1793 ENGLISH POETRY 1579-1830: SPENSER AND THE TRADITION

Edmund Burke

George Butt, "To Edmund Burke" Poems (1793) 2:159.



Heroic worth, O Burke, implies a mind
Fearless and firm, laborious, kind, and just,
But in a deedless prison is confin'd,
Nor is accomplish'd to fulfil its trust,
Where (Understanding's higher pow'rs deny'd)
It sleeps a stagnant lake depriv'd of wind and tide.

When these perfections are combin'd, we see
The godlike friend of nations, Time,
Enrich'd with genial lustre, rise like thee,
Till up to Glory's noon his radiance climb,
Far o'er the earth salute the raptur'd sight,
And yield its goodliest fruits the largess of his light.

Tho' Dulness blink, and shun the glorious blaze
Which Envy's hazy veil would hide from view,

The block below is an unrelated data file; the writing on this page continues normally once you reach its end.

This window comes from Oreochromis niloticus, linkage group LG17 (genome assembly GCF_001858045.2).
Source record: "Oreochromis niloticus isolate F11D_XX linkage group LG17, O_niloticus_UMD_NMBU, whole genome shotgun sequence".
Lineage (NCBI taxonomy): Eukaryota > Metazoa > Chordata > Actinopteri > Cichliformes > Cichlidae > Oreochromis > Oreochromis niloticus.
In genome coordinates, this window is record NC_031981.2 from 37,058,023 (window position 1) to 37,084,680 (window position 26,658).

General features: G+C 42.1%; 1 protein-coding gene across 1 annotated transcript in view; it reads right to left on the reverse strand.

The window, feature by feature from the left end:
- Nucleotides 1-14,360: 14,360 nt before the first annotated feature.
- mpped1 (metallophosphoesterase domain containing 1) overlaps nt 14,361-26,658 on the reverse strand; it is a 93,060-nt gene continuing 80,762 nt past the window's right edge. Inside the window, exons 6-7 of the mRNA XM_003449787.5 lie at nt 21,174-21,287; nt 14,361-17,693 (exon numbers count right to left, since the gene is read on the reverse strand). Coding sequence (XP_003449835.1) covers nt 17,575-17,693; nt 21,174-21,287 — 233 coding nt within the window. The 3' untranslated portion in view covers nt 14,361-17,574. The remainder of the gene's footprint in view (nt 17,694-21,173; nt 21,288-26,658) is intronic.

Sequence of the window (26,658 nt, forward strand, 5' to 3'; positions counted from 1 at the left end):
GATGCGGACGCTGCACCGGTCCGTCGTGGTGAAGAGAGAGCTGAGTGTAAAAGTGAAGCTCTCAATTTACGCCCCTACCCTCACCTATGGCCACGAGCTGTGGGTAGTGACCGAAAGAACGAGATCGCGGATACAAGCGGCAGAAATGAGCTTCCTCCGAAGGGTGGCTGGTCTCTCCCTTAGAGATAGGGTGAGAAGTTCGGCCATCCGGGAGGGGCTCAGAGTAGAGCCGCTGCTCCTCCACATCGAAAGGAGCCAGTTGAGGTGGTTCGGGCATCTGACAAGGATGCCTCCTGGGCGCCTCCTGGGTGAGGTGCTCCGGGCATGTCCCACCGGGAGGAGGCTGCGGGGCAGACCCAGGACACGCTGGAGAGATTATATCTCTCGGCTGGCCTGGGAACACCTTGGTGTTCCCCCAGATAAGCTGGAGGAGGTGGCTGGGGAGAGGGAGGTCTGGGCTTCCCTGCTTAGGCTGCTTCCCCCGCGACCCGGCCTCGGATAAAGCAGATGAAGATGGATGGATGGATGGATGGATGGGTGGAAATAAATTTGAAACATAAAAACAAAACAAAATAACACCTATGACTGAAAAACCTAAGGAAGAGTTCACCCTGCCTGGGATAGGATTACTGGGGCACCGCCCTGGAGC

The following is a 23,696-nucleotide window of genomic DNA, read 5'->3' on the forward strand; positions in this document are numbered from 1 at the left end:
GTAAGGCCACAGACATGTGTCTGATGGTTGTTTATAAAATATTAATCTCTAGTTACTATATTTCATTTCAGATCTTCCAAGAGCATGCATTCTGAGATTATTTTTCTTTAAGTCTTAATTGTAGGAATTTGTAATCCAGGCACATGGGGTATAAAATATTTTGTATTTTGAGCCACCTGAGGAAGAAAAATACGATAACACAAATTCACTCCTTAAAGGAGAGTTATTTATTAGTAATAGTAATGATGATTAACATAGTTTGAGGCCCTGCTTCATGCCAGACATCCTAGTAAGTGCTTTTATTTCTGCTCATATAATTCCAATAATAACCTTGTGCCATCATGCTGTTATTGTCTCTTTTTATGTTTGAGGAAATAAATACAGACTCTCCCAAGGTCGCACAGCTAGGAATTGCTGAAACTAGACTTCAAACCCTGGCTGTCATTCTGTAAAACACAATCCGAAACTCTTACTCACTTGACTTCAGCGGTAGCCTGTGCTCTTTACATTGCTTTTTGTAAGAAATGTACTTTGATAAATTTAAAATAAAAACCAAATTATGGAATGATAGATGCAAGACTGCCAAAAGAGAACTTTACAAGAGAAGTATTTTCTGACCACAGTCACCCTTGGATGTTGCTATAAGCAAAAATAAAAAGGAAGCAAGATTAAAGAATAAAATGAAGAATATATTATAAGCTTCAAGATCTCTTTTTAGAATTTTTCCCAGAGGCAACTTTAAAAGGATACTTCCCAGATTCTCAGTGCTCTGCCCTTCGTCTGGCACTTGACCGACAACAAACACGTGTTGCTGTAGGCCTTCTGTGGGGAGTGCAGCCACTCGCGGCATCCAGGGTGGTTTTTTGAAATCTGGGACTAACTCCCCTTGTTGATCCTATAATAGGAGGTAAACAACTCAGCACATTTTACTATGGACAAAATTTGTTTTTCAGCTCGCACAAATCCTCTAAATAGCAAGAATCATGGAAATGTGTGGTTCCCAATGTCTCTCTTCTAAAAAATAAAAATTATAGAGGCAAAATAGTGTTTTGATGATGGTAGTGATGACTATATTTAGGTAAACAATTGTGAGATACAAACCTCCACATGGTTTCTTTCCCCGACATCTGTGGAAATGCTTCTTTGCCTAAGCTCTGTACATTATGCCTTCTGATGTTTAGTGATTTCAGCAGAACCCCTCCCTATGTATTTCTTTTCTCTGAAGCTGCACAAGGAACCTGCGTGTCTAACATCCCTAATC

Its Heav'n-born force but wider shoots its rays,
Exults its healing journey to pursue,
The more obstructed struggles more to shine,
Nor yields to Hell-born Hate its destiny divine.

'Tis thine to know, 'tis often thine to feel
How Virtue lifts thee, Burke, above despite,
Guards the great guardian of the public weal,
Nor grants the rage of foes thy fame to blight,
When o'er life's wild thy Virtue's march they blame,
Still clouded from their view, tho' lit by Heav'n's own flame.